While a long shot, we've previously discussed how the outgoing House and Senate could have voted to reverse the FCC's repeal of net neutrality using the Congressional Review Act (CRA). And while the Senate voted 52 to 47 to approve the move last May, efforts to get the 218 votes needed in the House had been stuck in neutral as House Representatives remained blindly loyal to their real constituents: AT&T, Verizon, and Comcast.
As a result the clock ran out, and that route for restoration of the rules has died a whimpering demise. As is his tendency, FCC boss Ajit Pai couldn't just savor the "win." He felt compelled to issue a public statement (pdf) in which he not only gloats over the failure, but packs a large number of false statements into a relatively short paragraph:
"I’m pleased that a strong bipartisan majority of the U.S. House of Representatives declined to reinstate heavy-handed Internet regulation. They did the right thing—especially considering the positive results for American consumers since the adoption of the Restoring Internet Freedom Order. Over the past year, the Internet has remained free and open. Broadband speeds are up, with download speeds in the United States increasing more than 35% in 2018, according to a recent report from Ookla. Internet access is also expanding, and the digital divide is closing. For example, a recent report by the Fiber Broadband Association found that fiber was made available to more new homes in 2018 than in any previous year. In short, the FCC’s light-touch approach is working. In 2019, we’ll continue to pursue our forward-looking agenda to bring digital opportunity to all Americans."
One, the FCC's 2015 net neutrality rules weren't "heavy handed." By international standards (Japan, Canada, The Netherlands) they were relatively weak, and were, in reality, pretty much the very least the US government could do to try and rein in natural telecom monopolies in the absence of real competition. Two, while Pai applauds a "strong bipartisan majority" in the House, that majority actively ignored the bipartisan majority of their constituents who support net neutrality and wanted the rules left intact in the first place.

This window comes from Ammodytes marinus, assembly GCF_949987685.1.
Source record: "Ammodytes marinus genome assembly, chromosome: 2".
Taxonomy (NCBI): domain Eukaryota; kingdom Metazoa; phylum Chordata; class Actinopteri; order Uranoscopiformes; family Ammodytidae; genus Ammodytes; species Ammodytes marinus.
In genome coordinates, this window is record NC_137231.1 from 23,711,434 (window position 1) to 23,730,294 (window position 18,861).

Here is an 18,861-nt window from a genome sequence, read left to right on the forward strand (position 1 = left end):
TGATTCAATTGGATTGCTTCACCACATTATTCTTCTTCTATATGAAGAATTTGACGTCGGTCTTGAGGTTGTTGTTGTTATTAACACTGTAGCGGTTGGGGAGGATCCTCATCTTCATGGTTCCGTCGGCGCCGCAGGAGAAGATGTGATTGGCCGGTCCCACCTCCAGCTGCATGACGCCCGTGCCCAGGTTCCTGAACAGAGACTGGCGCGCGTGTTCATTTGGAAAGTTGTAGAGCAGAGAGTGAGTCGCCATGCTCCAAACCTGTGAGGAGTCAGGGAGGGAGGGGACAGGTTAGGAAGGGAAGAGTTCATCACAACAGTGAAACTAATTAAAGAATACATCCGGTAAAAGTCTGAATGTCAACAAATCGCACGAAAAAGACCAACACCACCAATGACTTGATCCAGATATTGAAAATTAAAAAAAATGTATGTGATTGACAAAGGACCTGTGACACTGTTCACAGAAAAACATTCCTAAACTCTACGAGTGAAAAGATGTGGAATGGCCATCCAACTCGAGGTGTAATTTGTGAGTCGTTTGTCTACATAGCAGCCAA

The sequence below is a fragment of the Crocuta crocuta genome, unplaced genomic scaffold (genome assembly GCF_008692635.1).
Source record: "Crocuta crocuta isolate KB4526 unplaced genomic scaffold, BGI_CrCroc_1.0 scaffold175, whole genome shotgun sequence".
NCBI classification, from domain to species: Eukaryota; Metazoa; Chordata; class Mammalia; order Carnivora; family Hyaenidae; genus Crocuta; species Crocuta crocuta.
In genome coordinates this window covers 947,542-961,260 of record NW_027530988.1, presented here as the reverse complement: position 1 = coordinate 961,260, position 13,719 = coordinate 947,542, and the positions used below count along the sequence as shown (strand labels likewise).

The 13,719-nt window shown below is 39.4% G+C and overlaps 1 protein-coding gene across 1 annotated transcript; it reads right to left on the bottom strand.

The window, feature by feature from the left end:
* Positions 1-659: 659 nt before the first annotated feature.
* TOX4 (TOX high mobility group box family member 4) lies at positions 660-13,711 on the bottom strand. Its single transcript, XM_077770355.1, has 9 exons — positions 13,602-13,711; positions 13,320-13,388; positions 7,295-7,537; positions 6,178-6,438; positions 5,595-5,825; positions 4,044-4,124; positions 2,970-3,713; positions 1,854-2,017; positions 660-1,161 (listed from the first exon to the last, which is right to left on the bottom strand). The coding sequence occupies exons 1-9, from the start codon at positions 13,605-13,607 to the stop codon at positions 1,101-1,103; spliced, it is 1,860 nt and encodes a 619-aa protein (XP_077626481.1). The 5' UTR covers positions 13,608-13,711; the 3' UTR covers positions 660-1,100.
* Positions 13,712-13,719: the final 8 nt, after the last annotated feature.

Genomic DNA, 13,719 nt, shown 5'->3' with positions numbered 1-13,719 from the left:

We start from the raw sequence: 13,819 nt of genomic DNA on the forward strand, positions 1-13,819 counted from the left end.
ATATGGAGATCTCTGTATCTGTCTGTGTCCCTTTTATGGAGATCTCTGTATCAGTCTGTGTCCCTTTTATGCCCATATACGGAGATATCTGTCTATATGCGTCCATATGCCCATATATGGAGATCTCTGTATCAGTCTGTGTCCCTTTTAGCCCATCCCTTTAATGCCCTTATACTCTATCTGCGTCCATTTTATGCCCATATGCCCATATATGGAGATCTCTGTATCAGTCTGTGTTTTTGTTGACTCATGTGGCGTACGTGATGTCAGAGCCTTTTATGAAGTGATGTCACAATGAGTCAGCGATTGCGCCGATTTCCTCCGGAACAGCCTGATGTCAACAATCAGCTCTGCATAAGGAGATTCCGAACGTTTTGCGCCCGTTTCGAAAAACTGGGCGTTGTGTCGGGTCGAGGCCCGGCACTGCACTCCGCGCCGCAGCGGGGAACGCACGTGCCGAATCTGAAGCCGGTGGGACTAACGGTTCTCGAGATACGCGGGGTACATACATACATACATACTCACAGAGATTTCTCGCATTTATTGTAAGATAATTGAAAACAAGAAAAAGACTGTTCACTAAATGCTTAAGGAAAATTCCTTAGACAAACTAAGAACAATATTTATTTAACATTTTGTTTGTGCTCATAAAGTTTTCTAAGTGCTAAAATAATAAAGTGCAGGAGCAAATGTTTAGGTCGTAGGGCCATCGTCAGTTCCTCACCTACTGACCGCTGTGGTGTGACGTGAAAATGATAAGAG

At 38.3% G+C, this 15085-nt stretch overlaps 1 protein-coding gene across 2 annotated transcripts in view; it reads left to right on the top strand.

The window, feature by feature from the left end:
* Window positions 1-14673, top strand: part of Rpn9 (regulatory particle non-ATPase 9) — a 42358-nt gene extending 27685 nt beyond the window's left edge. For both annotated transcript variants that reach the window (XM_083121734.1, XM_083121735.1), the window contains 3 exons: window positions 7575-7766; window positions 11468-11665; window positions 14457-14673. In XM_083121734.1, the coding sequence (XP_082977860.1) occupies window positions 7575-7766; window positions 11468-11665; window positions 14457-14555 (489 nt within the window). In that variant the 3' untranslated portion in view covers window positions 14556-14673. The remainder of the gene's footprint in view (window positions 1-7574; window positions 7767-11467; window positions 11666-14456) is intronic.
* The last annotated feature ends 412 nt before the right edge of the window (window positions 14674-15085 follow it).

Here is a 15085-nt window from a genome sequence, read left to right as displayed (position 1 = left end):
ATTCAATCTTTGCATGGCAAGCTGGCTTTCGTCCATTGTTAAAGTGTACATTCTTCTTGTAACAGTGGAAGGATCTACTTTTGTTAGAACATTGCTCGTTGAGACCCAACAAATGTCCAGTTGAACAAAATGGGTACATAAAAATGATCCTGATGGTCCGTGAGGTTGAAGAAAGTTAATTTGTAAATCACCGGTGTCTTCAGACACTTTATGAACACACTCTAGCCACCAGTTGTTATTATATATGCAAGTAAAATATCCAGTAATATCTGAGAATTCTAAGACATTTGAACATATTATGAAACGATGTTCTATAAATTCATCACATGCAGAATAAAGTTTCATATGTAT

Pai also felt oddly compelled to take credit for fairly marginal speed increases he had little to do with. Broadband speeds being up 35% has more to do with natural evolution (largely relatively cheap DOCSIS 3.1 upgrades on cable networks) than anything else. And at least a healthy portion of that speed increase is thanks to community fiber networks Pai actively opposes. Claiming any of this had anything to do with net neutrality is patently false.
Of course there's plenty of realities Pai would rather not talk about. Like that time Verizon throttled the mobile connections of California firefighters (while they were fighting a wildfire) and Pai did nothing. Or when CenturyLink blocked user internet access until users clicked on an ad, and the FCC said absolutely nothing. Or last week when AT&T quietly began violating net neutrality by only applying broadband usage limits if you use a competitor's streaming service. Not a word from the FCC about any of it, despite ample claims that the perils of non-neutrality are utterly hallucinated.
Nor does Pai much want to talk about the fact that as US telcos refuse to upgrade aging DSL lines, it's letting cable giants like Spectrum and Comcast nab a greater monopoly over fixed-line broadband, resulting in some of the highest prices for broadband in the developed world. Or how anybody with an IQ over 70 can see natural monopolies and media conglomerates like AT&T and Comcast hope to use their massive size and leverage to tilt the playing field and harm smaller streaming competitors in the online video wars to come.
Granted, restoring net neutrality via the CRA was always a long shot. Even if net neutrality advocates had managed to nab the needed House votes, the proposal would have needed to avoid a Trump veto. Still, consumer group efforts to get lawmakers to clearly demonstrate their position on this issue (you can find a breakdown here) served two valuable purposes: it helped illustrate which politicians clearly have no regard for their constituents (who, again, overwhelmingly oppose what Pai's been up to), while also applying pressure for the inevitable legislative battles to come.
That said, it's pretty telling that Pai couldn't just quietly enjoy the policy "win" here. Like the man who appointed him, he felt compelled to troll his opponents, gloat over a victory he had little to do with, and issue a statement packed with numerous falsehoods and distortions in the belief that that now passes for leadership. Unfortunately for Pai, the real battle is only just beginning thanks to next month's looming net neutrality court fight, where his agency's historically-bizarre behaviors (from making up a DDOS attack to turning a blind eye to identity theft and fraud) won't be left quite so open to "creative" interpretation.